Counsel: Now, your attorney also sent a letter to me indicating that you claimed you were injured pulling wire and riding a ditch witch; do you see that?
Counsel: And he's got on [there] May 22nd, May 23rd, and May 24th.
Counsel: All right. But you're telling us here today, it was May 24th, that Friday.
Laster: I would just assume. I would assume it was either riding the ditch witch or when we pulled on that pipe.
Counsel: Okay. And that's a guess?
Laster: You know, a lot goes on in three days when you're digging a ditch and trying to-
Counsel: Sure, and I guess that's part of my point is you're assuming that's what injured your back, correct?
Laster: Yes, I mean, yeah. I mean-
Counsel: Because you really don't know, do you sir?
After considering all the testimony and medical evidence, the ALJ concluded that " the evidence discloses that [Laster] always attributed his injury to his employment activities" and that Laster proved " he sustained an injury to his back on May 24, 2013, arising out of and in the course of his employment which caused internal harm to his body, in the form of an HNP at L3-L4 . . . and that the injury was caused by a specific incident." The Commission adopted and affirmed the ALJ's opinion. The school district's sole point on appeal is that the Commission erred in holding that Laster sustained a compensable injury arising out of and in the course of his employment.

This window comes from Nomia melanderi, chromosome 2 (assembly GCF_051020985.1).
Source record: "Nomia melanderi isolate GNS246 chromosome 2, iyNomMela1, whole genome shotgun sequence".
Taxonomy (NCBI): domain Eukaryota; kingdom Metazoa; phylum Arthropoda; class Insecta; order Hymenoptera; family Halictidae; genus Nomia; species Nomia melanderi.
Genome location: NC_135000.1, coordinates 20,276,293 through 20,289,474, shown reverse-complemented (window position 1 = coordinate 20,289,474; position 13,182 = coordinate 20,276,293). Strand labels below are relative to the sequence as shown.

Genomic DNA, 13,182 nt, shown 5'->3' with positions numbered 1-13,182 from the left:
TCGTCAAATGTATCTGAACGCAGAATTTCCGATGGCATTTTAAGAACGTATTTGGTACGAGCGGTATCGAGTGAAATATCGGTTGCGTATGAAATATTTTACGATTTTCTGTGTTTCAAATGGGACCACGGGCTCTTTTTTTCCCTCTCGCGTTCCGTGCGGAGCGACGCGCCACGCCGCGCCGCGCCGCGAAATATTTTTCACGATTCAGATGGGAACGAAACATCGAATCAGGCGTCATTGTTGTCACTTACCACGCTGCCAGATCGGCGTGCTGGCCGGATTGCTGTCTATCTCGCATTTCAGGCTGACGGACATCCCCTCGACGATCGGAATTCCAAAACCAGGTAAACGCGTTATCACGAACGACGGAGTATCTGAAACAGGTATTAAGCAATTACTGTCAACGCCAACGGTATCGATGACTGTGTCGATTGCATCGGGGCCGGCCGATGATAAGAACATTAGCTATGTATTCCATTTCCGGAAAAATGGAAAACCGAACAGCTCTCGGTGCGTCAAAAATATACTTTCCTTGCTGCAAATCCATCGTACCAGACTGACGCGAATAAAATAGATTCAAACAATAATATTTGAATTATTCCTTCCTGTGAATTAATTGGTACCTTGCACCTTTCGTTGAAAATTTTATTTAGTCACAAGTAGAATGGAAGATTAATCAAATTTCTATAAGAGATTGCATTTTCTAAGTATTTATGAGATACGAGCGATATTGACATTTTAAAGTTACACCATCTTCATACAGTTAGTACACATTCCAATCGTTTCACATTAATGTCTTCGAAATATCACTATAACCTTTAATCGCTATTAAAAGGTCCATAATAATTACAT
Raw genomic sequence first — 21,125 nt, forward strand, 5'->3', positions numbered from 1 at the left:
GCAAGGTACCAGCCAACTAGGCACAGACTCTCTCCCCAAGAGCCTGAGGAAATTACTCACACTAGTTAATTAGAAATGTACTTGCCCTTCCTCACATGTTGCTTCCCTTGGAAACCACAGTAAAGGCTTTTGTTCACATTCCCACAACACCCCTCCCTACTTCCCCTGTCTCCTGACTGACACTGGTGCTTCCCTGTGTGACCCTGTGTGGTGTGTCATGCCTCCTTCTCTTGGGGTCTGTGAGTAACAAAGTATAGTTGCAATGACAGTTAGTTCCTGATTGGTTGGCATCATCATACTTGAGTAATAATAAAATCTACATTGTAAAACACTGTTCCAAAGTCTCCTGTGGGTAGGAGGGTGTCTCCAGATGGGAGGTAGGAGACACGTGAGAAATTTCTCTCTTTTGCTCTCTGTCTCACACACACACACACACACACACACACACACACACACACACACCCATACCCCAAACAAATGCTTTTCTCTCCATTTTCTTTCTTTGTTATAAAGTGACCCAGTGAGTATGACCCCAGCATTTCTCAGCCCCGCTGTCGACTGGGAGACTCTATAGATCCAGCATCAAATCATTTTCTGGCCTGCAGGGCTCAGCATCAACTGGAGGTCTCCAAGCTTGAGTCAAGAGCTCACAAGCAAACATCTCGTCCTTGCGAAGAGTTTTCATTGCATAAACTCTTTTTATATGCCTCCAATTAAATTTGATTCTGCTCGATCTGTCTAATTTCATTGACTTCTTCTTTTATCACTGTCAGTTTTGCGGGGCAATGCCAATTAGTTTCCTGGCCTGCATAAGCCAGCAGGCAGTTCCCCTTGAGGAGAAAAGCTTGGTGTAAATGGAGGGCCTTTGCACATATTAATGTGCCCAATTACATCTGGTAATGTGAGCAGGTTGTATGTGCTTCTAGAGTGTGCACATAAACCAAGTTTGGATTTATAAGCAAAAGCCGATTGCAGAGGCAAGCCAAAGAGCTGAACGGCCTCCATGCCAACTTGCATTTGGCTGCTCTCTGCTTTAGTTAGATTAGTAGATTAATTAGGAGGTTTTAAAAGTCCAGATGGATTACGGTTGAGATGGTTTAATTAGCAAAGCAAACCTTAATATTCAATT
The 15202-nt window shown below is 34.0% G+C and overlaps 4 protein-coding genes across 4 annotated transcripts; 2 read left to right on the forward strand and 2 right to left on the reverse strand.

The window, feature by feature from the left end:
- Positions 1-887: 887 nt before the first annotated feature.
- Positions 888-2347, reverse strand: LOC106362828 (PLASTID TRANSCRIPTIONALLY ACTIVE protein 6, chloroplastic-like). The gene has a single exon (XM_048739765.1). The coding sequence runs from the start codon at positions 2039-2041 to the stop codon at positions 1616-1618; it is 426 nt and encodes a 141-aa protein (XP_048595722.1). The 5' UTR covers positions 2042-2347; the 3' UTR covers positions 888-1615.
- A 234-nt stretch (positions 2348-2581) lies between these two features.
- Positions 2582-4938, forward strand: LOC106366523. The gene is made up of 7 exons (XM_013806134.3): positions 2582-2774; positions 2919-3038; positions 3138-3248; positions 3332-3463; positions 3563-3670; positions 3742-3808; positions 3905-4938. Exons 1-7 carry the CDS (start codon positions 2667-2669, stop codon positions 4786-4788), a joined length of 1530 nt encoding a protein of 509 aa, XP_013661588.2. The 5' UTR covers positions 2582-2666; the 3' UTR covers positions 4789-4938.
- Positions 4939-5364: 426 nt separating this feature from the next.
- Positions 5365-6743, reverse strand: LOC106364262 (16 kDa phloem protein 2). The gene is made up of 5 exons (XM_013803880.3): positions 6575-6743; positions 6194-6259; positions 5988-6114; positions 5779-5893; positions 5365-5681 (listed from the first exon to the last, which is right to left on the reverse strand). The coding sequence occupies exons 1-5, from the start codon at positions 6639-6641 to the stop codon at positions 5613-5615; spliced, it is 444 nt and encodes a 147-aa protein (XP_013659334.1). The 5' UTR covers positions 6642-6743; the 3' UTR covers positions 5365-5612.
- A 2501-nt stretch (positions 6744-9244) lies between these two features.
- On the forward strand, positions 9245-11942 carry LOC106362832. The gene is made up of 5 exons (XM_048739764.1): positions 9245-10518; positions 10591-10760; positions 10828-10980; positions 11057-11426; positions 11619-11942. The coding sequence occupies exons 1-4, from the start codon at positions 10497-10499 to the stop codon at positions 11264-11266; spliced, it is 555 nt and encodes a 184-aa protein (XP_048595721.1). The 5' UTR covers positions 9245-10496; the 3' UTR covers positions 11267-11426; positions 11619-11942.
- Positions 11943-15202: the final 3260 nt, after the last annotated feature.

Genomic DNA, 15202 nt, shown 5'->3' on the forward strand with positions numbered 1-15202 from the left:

In reviewing decisions from the Workers' Compensation Commission, we view the evidence and all reasonable inferences in the light most favorable to the Commission's decision and affirm if it is supported by substantial evidence. Smith v. City of Ft. Smith, 84 Ark.App. 430, 143 S.W.3d 593 (2004). Substantial evidence is that which a reasonable mind might accept as adequate to support a conclusion. Id. The issue is not whether this court might have reached a different result from the Commission. Id. If reasonable minds could have reached the Commission's result, then we affirm. Id.